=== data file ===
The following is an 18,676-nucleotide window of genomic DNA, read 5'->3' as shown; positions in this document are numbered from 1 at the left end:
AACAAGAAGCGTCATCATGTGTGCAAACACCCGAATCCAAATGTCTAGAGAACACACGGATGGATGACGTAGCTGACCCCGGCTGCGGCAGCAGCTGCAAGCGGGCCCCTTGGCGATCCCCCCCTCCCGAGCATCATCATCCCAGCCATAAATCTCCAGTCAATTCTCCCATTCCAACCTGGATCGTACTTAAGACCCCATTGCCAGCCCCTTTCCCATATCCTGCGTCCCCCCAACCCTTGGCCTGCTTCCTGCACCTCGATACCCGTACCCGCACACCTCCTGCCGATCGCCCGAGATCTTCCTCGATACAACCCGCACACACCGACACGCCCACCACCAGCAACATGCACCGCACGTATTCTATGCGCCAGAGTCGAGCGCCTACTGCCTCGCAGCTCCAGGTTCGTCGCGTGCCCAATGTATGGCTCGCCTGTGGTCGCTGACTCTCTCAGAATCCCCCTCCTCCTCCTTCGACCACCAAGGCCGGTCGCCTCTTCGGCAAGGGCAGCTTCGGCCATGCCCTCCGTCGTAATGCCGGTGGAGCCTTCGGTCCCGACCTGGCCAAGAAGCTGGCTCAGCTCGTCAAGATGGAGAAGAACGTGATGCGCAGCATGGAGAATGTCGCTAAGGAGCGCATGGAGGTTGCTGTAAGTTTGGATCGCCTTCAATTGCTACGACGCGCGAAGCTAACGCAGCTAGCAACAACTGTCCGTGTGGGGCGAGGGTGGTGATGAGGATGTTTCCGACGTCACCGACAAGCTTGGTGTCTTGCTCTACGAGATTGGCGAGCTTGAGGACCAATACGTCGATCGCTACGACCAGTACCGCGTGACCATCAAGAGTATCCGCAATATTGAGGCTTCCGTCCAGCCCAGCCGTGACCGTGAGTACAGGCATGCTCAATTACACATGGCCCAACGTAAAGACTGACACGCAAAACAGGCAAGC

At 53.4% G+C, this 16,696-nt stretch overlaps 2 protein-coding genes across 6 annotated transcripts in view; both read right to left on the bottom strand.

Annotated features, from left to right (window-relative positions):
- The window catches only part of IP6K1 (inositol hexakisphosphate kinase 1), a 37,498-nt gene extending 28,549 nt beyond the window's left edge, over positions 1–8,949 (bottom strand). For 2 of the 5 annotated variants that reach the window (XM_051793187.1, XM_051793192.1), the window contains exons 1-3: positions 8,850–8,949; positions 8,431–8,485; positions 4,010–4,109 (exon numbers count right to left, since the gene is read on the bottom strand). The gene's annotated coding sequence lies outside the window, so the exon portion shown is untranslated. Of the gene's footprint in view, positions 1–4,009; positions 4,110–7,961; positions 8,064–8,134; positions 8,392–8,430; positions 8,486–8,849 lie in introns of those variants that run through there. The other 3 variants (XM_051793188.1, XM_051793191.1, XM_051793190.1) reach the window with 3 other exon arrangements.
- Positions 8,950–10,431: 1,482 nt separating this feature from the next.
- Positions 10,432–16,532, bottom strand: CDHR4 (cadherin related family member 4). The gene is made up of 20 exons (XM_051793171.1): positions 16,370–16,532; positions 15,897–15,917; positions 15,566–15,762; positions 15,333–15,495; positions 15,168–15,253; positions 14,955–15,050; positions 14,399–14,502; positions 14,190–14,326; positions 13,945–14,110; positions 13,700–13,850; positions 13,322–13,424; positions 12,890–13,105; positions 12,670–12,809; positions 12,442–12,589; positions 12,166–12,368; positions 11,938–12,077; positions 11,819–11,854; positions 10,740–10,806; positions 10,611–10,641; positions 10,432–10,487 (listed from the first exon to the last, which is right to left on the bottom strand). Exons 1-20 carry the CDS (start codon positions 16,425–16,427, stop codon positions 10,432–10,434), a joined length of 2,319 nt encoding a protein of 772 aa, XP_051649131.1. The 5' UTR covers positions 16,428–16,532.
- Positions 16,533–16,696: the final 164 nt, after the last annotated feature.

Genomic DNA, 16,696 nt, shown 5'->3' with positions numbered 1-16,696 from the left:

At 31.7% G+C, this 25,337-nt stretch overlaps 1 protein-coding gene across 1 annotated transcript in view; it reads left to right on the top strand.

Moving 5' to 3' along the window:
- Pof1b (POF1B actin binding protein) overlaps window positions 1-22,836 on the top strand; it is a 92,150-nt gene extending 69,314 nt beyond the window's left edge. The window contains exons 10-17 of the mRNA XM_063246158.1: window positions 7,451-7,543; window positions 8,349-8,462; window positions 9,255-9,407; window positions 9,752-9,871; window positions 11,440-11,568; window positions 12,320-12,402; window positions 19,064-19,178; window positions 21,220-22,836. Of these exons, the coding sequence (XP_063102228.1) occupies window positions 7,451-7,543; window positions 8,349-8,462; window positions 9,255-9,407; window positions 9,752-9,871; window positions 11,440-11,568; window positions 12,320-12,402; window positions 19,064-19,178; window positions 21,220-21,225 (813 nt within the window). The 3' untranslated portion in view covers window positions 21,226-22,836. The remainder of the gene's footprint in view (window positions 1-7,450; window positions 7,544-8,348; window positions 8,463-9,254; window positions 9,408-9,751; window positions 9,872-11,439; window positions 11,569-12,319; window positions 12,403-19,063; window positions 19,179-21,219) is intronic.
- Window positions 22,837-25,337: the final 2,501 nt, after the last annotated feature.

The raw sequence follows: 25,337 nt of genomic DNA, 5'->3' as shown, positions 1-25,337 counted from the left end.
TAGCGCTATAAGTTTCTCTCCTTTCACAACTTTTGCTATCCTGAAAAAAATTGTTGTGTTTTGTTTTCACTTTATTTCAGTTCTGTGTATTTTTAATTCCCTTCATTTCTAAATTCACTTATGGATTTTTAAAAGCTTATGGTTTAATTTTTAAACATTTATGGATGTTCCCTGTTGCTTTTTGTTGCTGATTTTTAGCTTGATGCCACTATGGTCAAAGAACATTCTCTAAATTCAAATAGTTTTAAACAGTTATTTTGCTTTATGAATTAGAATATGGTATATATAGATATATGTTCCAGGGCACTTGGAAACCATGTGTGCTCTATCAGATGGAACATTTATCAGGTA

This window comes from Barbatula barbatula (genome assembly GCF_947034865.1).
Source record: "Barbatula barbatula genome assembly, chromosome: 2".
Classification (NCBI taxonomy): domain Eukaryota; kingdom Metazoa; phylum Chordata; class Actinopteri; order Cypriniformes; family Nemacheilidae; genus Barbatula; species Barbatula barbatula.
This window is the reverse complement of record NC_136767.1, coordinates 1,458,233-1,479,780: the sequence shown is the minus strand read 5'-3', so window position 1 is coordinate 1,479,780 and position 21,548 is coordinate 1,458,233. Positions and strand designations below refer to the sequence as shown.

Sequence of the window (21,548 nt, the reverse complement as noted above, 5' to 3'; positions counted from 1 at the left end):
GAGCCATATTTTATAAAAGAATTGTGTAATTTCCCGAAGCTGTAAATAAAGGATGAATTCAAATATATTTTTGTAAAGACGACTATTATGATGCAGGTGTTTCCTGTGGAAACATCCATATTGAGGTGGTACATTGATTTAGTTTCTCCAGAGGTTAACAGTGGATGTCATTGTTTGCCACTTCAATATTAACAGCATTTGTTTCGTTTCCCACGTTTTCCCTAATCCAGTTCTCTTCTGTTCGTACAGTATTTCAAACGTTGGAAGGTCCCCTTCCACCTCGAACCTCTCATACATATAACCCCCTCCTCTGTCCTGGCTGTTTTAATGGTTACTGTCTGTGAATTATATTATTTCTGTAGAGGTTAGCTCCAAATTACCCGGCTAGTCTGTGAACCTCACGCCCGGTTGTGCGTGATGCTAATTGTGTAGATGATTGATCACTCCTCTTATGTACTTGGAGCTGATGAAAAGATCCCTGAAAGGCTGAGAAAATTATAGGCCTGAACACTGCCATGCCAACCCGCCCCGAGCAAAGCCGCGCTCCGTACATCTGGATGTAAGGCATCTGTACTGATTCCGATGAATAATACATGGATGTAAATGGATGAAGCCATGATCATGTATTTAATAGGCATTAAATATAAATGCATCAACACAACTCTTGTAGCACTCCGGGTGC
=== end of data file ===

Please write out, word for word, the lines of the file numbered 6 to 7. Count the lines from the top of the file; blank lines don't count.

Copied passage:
- Positions 8,950–10,431: 1,482 nt separating this feature from the next.
- Positions 10,432–16,532, bottom strand: CDHR4 (cadherin related family member 4). The gene is made up of 20 exons (XM_051793171.1): positions 16,370–16,532; positions 15,897–15,917; positions 15,566–15,762; positions 15,333–15,495; positions 15,168–15,253; positions 14,955–15,050; positions 14,399–14,502; positions 14,190–14,326; positions 13,945–14,110; positions 13,700–13,850; positions 13,322–13,424; positions 12,890–13,105; positions 12,670–12,809; positions 12,442–12,589; positions 12,166–12,368; positions 11,938–12,077; positions 11,819–11,854; positions 10,740–10,806; positions 10,611–10,641; positions 10,432–10,487 (listed from the first exon to the last, which is right to left on the bottom strand). Exons 1-20 carry the CDS (start codon positions 16,425–16,427, stop codon positions 10,432–10,434), a joined length of 2,319 nt encoding a protein of 772 aa, XP_051649131.1. The 5' UTR covers positions 16,428–16,532.